During 2014, the strength of Sterling against the Euro meant that it was a great time for Britons to buy a property in France, and the next 12 months are looking pretty good, too…
A recap of 2014
Just over 20 miles separate the UK from France, however, a widening gulf between Sterling and the Euro means that now could be the ideal time for Britons to gain a toehold in the French property market. Indeed, bargain-hunting Britons have been doing just that during 2014, benefiting from the strength of the Pound against the Euro. With the UK’s economic recovery continuing, reinforcing Sterling’s robust performance, it looks like 2015 will also be a good time to buy across the Channel.
“The British Pound benefited from Eurozone weakness over the year to date,” says David Kerns, Head of Private Client Dealing at Moneycorp. The Sterling-Euro range so far has seen a low of €1.19 back in March and a high of €1.2875 in September, although the 2015 could be hindered by its close trade recent move has seen the price stabilise just above €1.25.”
Sterling’s strength during 2014 came as a result of the UK’s economic performance far outstripping that of the Eurozone. As David further explains: “The UK’s economic recovery has surprised most market commentators throughout 2014, with Britain now in line to grow at the fastest pace among all major western nations. While the UK seeks 3% growth in GDP (Gross Domestic Product) this year, the Eurozone will be lucky to hit 0.8%.”
What’s in store for 2015?
Although Sterling is marginally below its peak this year, it’s likely that the Pound will remain strong compared with the Euro in 2015, thanks to the continued poor growth on the continent. “There remain major warning signs that the UK economic growth prospects for 2015 could be hindered by its close trade association with the European Union,” adds David. “Current GDP forecasts clearly suggest that the UK will grow at a far greater pace next year when compared to the EU.”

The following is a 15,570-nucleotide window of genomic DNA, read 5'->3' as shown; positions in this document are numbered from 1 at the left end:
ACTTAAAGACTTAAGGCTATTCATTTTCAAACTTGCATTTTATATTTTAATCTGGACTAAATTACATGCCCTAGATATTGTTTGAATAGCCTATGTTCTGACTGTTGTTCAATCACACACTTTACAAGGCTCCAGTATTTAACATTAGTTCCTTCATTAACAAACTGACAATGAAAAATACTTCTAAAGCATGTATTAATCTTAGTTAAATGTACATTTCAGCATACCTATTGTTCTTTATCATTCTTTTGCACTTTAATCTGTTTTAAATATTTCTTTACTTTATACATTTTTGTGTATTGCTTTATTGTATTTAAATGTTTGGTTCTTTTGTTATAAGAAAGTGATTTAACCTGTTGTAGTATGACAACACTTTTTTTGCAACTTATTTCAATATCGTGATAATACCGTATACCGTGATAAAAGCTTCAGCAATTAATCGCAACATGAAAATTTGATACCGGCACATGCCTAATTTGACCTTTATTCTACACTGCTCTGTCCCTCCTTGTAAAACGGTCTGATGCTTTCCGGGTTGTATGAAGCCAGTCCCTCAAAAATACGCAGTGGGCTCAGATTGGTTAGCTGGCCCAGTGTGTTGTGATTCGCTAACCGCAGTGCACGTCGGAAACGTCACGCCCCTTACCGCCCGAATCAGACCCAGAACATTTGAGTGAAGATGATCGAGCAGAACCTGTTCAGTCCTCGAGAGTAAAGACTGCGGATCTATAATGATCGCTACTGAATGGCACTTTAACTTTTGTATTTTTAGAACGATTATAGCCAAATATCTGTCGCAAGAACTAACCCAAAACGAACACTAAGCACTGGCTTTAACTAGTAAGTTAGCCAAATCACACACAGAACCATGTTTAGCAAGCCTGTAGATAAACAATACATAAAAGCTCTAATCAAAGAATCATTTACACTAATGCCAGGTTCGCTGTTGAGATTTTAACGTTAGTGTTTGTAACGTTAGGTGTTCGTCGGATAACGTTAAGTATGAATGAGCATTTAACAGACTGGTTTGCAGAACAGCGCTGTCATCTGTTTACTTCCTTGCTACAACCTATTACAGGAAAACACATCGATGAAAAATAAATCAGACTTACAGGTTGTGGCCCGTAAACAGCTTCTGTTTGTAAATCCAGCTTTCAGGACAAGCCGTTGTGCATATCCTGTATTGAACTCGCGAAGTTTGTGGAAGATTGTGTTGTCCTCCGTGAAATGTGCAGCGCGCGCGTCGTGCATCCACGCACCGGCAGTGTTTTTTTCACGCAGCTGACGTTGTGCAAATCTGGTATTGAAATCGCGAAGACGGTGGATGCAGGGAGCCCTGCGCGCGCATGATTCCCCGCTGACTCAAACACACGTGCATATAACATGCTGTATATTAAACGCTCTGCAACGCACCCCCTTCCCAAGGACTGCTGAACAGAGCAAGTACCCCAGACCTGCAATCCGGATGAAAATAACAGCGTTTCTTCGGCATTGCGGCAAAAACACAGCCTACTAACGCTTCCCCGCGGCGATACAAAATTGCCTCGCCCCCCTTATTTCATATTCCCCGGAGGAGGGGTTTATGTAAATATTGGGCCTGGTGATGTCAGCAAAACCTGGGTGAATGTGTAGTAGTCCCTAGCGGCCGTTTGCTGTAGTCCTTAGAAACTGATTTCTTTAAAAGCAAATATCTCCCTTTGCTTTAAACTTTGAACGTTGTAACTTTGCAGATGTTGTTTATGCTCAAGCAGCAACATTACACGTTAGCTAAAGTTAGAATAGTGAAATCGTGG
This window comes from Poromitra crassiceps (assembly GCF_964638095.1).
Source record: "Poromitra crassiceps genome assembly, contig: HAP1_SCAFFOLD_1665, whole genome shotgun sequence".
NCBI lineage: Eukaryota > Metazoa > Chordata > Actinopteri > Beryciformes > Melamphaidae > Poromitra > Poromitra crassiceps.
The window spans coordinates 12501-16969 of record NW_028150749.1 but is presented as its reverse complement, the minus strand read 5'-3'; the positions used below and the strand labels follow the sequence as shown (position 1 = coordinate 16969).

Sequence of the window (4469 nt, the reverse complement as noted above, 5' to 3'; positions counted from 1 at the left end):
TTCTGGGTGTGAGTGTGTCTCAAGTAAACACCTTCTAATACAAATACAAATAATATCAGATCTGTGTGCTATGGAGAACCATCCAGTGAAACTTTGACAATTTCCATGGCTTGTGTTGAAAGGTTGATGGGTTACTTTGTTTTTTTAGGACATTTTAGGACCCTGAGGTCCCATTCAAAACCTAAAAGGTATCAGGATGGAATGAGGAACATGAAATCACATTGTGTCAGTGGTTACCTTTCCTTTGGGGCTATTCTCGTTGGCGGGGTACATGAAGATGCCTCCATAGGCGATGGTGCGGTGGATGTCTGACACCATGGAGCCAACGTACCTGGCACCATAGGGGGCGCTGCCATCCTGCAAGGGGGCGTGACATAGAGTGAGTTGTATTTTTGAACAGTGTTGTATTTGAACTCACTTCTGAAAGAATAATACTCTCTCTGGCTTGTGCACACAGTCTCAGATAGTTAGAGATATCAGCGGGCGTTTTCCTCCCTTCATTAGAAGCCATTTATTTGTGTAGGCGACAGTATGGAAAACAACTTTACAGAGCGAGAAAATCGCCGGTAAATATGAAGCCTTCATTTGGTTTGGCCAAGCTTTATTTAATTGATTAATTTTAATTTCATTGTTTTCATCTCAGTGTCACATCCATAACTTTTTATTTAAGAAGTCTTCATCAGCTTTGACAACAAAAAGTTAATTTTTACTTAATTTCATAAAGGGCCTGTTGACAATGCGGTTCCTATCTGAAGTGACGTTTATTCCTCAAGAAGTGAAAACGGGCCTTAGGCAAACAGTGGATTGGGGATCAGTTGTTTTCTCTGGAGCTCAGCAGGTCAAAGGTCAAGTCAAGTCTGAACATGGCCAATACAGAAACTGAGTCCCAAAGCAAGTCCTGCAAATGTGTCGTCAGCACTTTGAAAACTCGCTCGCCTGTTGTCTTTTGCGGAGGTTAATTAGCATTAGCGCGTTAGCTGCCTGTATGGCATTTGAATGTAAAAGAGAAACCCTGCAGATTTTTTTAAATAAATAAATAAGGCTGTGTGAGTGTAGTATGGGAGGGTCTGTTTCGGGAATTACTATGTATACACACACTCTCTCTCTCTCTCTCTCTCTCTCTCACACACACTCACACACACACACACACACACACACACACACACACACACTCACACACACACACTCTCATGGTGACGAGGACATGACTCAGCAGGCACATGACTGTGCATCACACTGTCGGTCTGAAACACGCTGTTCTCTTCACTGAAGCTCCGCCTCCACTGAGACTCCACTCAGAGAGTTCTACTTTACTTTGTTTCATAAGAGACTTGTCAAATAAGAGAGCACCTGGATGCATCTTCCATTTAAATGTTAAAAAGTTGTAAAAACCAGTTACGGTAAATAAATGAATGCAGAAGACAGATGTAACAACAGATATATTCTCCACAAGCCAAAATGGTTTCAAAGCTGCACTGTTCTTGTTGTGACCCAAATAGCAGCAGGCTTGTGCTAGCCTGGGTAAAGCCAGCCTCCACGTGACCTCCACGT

David also pointed out that if the European Central Bank opts for full-scale quantitative easing, this could “considerably” weaken the Euro. This development could prove to be good news for any Britons who want to buy a home in France as a weak Euro means they could pay less when transferring their Sterling.
That said, if you’re planning to buy a home in France, do be aware of how fluctuations in exchange rates can affect you. In September this year, £100,000 would have bought you €128,000. However, in 2013, when at its lowest point, the exchange rate was €1.14 so £100,000 would have given €114,000 – that’s a difference of €14,000, enough to make or break your property purchase.
So it’s a good idea to contact the experts at Moneycorp to help you when you’re considering moving money abroad. We’ve been in the foreign exchange business for over 35 years and handle millions of transactions every year. As an added service, we also offer our clients a Personal Account Manager, who provides expert guidance and ensures you’ll get a great deal on your currency transfers.
If you want to benefit from Moneycorp’s service, click here to open an account now. It’s free to open an account and there’s no obligation to send any money. You can also speak to Moneycorp on +44 (0)20 3773 6355 and if you mention FrenchEntrée you are entitled to FREE transfer fees on all your currency payments. Alternatively you can click here and submit an enquiry.
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